What Are 3 Ways Secondary Eating Disorders Can Affect Primary Mental Health Issues?

Disordered eating can affect a person’s mental and physical health. According to the Indian Journal of Psychological Medicine, “Though relatively rare in the general population, the individual impact of [eating disorders] can be quite debilitating, and long-term treatments are often expensive.” After receiving treatment for disordered eating, many people with complex co-occurring mental health issues choose to participate in additional programs. Laguna Shores Recovery Center uses high-quality treatments, personalized care, and a trauma-informed approach to recovery to help people with secondary eating disorders establish healthy routines. 

What Are Secondary Eating Disorders?

Secondary eating disorders (EDs) are usually in remission after treatment. Although some symptoms and side effects may still be present, the ED is secondary to whatever disorder remains active. Most people diagnosed with EDs have co-occurring mental health disorders, untreated trauma, or other issues contributing to their disorder. Treatment for all active disorders is essential to manage the eating disorder.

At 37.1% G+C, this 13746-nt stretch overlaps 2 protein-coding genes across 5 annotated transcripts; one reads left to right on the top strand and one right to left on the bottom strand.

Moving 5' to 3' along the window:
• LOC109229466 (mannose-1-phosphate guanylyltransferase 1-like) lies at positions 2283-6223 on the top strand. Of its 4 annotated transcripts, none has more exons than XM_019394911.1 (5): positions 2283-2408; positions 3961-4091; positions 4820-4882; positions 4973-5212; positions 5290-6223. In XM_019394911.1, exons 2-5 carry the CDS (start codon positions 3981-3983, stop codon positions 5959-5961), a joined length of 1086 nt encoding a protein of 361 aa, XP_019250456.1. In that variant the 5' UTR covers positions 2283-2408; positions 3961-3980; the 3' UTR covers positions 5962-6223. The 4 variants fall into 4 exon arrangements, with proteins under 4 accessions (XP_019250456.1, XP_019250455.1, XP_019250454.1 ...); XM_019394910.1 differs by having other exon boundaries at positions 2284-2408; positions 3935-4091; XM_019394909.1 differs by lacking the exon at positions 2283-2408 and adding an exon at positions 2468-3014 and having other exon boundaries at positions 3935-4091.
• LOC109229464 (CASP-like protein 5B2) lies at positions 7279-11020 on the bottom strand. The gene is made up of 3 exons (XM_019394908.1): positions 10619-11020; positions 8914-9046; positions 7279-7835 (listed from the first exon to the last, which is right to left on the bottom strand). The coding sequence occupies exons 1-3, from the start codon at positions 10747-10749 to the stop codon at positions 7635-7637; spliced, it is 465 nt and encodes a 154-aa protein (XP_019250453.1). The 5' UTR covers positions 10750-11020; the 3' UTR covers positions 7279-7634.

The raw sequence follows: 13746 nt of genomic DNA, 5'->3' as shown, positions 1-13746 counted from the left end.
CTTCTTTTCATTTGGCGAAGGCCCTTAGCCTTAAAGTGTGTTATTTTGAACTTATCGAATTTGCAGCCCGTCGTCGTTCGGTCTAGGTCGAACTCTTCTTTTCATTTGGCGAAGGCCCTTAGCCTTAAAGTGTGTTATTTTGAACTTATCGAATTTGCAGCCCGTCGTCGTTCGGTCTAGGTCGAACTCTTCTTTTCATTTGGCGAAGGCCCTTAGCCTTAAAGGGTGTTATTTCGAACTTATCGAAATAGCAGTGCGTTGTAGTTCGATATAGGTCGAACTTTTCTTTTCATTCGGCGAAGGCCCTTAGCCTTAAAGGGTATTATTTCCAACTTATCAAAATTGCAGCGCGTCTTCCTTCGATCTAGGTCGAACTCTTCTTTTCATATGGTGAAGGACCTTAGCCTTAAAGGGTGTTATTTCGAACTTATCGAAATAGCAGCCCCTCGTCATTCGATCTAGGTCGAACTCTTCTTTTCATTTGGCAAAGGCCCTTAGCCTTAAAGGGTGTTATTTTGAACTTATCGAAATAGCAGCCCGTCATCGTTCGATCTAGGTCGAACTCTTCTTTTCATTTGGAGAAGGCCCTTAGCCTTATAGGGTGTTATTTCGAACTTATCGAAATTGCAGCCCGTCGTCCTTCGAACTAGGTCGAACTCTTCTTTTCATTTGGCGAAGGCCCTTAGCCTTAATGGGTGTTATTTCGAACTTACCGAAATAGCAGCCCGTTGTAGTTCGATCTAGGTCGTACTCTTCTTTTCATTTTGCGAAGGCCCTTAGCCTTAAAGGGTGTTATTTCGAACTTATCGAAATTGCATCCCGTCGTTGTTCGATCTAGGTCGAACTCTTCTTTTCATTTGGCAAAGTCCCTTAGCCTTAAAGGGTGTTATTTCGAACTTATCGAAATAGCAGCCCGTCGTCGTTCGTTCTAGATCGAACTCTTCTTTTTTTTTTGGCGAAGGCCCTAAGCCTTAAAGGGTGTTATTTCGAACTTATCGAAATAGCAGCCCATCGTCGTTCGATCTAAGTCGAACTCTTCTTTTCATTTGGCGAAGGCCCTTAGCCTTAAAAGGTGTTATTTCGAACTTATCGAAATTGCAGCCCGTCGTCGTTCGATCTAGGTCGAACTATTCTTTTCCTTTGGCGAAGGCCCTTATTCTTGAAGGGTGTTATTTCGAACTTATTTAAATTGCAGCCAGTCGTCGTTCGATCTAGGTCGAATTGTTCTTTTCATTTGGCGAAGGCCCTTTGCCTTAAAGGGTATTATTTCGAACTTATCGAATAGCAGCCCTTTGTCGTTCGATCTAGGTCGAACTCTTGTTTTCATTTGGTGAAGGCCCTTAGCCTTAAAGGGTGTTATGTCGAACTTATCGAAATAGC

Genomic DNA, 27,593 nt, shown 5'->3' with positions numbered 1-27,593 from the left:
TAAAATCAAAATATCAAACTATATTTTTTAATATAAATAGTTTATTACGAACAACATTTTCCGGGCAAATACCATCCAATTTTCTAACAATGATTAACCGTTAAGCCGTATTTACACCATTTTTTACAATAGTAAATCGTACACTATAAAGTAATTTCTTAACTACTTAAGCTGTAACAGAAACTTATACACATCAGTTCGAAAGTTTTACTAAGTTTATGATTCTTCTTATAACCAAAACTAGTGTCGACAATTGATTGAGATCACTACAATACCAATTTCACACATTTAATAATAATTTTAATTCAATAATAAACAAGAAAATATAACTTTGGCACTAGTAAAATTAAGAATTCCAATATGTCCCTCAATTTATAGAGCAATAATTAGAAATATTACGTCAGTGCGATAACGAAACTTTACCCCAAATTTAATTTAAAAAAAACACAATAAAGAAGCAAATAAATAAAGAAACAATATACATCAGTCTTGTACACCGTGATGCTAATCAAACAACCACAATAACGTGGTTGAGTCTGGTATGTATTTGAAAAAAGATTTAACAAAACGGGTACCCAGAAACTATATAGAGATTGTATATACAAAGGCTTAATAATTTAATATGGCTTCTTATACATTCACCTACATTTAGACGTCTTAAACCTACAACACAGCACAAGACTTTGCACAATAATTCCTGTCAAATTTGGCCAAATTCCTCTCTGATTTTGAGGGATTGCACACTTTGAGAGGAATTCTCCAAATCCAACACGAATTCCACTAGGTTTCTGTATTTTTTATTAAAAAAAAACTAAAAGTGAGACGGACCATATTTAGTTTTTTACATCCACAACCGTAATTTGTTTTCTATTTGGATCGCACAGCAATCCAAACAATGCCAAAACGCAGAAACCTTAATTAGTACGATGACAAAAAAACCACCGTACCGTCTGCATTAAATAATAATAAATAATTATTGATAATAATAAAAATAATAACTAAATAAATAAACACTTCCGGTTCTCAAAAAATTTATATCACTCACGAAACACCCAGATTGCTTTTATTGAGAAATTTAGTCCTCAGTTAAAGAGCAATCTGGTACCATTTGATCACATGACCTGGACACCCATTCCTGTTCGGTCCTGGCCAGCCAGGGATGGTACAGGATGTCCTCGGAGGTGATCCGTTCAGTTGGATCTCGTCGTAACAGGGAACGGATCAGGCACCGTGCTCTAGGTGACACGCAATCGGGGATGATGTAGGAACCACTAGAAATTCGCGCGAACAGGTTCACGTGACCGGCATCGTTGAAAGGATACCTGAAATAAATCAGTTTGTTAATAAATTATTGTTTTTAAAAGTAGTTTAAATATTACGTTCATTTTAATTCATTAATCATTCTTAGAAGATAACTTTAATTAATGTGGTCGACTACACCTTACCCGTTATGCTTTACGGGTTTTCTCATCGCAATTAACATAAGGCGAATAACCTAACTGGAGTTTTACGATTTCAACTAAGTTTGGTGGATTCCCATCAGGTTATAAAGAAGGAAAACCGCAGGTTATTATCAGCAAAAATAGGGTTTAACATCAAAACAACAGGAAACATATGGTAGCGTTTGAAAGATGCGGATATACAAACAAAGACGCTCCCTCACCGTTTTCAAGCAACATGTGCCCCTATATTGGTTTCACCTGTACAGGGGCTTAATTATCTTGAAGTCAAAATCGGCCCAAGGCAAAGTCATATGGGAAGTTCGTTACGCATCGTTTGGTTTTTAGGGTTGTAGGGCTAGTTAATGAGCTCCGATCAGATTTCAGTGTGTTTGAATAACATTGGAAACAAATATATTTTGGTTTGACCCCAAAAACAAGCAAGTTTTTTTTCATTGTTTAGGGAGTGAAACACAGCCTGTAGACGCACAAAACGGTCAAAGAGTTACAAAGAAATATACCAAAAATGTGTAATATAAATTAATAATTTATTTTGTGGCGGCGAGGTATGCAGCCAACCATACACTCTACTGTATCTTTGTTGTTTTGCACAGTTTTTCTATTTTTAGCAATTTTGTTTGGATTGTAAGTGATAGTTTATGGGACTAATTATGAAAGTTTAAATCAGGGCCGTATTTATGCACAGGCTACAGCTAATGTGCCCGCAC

How disordered eating manifests will depend on a wide range of factors. However, most people with secondary eating disorders experience some or all of the following: 

  • Lingering physical side effects of EDs that affect overall health 
  • Intrusive thoughts
  • Mood swings 
  • Compulsiveness 
  • Self-harming or risk-taking behaviors 
  • Social isolation 
  • Significant weight fluctuation

Secondary eating disorders can affect how a person thinks about themselves and their circumstances. Many people with EDs struggle with low self-esteem and reduced self-confidence. Treatment can help clients regain control and increase their confidence in managing co-occurring conditions. Programs for complex mental health issues usually involve finding ways to reduce negative self-talk, prevent triggers, and counter intrusive thoughts. Clients can work with their care team to find healthy ways to address any persistent issues related to secondary disorders. 

Commonly Co-Occurring Eating Disorders